Monday, February 10, 2014

The Aging of Genius

Geniuses are getting older. That's the conclusion of a National Bureau of Economic Research literature review and analysis. During the 20th century, the average age of great achievement (defined as winning a Nobel Prize or inventing a new technology) increased by six years according to a study, cited in the NBER paper, of 544 Nobel winners and 286 technological innovators.

One theory posited for the rising age of scientific genius is the growing length of time required for training. "To the extent that expertise over some range of existing knowledge is an essential input to the creative process in science, the expansion of extant theories, facts, methods, et cetera, can create a rising 'burden of knowledge' on successive generations of scientists," say the authors.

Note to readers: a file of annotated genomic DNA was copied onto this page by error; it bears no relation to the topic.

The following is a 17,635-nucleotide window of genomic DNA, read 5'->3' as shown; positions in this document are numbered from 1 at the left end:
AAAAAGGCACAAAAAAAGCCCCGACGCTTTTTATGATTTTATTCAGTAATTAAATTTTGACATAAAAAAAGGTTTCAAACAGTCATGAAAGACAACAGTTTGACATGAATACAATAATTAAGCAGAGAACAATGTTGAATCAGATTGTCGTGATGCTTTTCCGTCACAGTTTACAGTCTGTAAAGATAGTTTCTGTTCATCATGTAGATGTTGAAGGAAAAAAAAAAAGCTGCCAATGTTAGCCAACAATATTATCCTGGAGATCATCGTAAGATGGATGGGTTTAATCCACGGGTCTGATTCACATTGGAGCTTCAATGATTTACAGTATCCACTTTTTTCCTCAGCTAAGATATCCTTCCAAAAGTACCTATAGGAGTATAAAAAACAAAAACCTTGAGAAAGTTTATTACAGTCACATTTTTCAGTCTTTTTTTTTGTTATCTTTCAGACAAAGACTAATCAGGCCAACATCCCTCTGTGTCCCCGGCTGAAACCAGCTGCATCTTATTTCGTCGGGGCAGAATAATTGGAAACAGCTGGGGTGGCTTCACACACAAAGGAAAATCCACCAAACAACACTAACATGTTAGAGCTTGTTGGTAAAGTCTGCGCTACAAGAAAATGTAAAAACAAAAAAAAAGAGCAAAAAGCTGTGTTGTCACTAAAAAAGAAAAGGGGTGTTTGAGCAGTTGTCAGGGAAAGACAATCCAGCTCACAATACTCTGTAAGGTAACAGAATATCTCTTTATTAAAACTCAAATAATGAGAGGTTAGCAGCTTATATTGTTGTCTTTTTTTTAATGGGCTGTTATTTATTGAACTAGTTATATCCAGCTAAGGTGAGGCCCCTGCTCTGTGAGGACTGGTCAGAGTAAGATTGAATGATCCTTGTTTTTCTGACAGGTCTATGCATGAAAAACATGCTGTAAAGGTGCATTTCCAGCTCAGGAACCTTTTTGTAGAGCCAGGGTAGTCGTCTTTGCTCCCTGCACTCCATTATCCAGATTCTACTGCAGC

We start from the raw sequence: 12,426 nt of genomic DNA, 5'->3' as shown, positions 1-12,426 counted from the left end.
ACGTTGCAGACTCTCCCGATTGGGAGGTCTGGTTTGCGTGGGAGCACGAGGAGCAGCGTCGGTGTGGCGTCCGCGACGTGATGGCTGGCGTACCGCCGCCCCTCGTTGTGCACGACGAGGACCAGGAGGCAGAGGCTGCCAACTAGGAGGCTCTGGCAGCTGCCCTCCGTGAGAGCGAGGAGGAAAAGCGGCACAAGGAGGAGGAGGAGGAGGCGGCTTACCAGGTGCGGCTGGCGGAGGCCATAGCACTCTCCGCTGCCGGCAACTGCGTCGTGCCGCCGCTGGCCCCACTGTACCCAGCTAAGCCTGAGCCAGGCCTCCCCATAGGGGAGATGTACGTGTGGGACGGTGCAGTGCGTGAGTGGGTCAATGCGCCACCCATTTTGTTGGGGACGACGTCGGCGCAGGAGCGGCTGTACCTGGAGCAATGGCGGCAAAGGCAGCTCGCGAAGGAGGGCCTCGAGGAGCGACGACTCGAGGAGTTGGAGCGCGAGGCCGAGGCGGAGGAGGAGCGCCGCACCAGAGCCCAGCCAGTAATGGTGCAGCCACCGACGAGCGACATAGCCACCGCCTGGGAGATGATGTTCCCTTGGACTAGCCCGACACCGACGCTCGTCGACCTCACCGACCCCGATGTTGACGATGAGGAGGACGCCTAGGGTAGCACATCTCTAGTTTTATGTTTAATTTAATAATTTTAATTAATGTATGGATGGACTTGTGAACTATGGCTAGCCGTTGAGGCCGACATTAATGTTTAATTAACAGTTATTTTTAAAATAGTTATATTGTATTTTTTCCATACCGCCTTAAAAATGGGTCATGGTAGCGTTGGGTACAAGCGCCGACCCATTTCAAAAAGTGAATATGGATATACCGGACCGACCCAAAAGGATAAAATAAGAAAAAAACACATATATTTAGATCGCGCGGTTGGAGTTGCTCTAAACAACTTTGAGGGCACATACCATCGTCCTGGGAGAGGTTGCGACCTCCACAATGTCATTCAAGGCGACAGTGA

The aging of genius can mean less genius overall and may even change the direction of scientific progress, according to the authors' analysis. "There is, in effect, less time for genius to act like one," they explain. In addition, "if early life-cycle innovative capacity is increasingly truncated by training demands, then it is possible that the nature of achievements would shift from conceptual toward experimental reasoning. Thus contributions may become increasingly biased against deep, conceptual novelty."

Source: National Bureau of Economic Research, Age and Scientific Genius, NBER Working Paper 19866

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